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First Dakota Nat'l Bank v. Graham

Supreme Court of South Dakota

May 13, 2015

FIRST DAKOTA NATIONAL BANK, Plaintiff and Appellant,

Considered on Briefs March 23, 2015.


STEVEN K. HUFF, SHEILA S. WOODWARD of Johnson, Miner, Marlow, Woodward & Huff, Prof. LLC, Yankton, South Dakota, Attorneys for plaintiff and appellant.

THOMAS J. NICHOLSON of Nicholson, Tschetter, Adams & Nicholson, Sioux Falls, South Dakota, Attorneys for defendant and appellee David Graham.

JASON KW KRAUSE of Dorothy & Krause Law Firm, PC. Sioux Falls, South Dakota, Attorneys for defendant and appellee Justin Graham.

CLAIR R. GERRY of Gerry & Kulm Ask, Prof., LLC, Sioux Falls, South Dakota, Attorneys for defendant and appellee Donald Graham.

JAMES E. MCMAHON, LISA PROSTROLLO of Murphy, Goldammer & Prendergast, LLP, Sioux Falls, South Dakota, Attorneys for defendant and appellee Dennis Glatt.

KERN, Justice. GILBERTSON, Chief Justice, and ZINTER, SEVERSON, and WILBUR, Justices, concur.


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KERN, Justice

[¶1] In this contract action, the lender seeks to enforce separate commercial guaranties against the individual guarantors. The guaranties were executed to secure the indebtedness of the borrower. The guarantors moved for summary judgment, claiming that the guaranties were unenforceable because no indebtedness existed after the lender bought the mortgaged property at a foreclosure sale for the full amount and extinguished the borrower's obligation. The circuit court agreed and granted the guarantors summary judgment. We affirm.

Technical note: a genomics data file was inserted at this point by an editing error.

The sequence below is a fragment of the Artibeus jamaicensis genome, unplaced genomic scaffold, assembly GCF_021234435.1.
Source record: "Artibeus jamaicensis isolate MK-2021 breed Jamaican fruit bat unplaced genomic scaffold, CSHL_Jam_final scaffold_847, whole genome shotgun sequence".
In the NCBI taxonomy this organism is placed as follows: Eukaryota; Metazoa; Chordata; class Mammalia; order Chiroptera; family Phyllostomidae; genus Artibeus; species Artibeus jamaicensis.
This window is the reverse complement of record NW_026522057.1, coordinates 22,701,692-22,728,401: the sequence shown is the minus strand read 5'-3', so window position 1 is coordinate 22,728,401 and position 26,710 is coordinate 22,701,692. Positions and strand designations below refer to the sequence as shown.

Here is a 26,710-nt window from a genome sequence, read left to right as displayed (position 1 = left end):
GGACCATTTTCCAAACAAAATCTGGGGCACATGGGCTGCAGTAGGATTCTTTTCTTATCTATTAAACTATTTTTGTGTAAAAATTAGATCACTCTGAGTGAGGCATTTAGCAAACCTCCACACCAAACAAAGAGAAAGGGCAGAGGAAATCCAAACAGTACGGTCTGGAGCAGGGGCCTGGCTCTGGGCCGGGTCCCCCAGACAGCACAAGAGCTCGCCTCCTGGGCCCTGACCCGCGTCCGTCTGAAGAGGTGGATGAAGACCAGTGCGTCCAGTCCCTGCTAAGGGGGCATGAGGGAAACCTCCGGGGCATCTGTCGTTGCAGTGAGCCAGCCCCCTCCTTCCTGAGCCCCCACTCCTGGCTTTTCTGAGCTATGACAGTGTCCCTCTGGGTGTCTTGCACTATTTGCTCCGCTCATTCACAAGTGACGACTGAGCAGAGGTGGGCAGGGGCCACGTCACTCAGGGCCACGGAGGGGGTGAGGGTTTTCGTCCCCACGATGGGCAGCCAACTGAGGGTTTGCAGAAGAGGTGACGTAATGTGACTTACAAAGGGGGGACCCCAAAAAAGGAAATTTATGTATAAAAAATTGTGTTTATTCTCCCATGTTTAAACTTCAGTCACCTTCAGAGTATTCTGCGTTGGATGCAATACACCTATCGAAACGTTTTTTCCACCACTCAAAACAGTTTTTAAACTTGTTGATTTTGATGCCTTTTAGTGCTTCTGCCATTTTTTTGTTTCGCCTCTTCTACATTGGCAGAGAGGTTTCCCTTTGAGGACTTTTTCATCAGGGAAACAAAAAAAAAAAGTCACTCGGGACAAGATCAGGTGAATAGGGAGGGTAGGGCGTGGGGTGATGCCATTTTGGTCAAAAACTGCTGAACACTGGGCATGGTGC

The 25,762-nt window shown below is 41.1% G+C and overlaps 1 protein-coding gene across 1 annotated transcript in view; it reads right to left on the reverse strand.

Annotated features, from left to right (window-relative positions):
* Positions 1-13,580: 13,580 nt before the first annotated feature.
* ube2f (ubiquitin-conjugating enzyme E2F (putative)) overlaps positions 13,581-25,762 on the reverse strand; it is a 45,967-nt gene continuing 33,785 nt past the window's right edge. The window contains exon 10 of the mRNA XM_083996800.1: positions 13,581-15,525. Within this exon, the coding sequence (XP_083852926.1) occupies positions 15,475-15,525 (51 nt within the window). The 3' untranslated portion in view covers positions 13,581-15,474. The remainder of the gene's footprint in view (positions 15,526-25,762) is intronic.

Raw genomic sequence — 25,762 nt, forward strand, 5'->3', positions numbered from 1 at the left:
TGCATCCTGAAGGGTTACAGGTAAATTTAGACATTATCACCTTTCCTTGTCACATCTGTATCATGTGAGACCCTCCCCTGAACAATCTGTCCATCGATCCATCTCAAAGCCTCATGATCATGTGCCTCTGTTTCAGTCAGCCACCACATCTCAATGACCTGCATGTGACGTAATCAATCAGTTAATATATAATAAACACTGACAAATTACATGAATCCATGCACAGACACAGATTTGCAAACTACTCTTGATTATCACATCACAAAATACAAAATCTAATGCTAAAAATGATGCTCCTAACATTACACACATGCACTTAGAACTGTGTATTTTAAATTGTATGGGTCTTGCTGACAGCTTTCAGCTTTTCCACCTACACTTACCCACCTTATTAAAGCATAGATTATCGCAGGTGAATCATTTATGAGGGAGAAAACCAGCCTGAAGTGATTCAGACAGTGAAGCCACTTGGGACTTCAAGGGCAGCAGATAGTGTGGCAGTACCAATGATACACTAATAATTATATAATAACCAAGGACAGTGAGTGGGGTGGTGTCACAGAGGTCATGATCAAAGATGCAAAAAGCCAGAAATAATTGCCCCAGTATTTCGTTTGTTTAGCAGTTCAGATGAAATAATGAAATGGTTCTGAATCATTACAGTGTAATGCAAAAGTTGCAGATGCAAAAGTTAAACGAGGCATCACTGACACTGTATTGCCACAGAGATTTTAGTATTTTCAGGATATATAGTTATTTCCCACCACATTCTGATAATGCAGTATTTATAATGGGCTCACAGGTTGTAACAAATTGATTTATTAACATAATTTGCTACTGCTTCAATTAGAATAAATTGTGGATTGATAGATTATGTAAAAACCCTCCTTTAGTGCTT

[¶2] Huron Hospitality II, LLC owned and operated the Crossroads Hotel & Event Center (the Hotel) in Huron, South Dakota. In 2008, Huron Hospitality obtained a loan from First Dakota National Bank for $2,960,000 in exchange for a promissory note and mortgage on the Hotel. To further secure the obligation, First Dakota obtained separate commercial guaranties from the Huron Hospitality shareholders: Donald Graham, Justin Graham, Dennis Glatt, and David Graham (the Guarantors). Guarantor David Graham managed and operated the Hotel.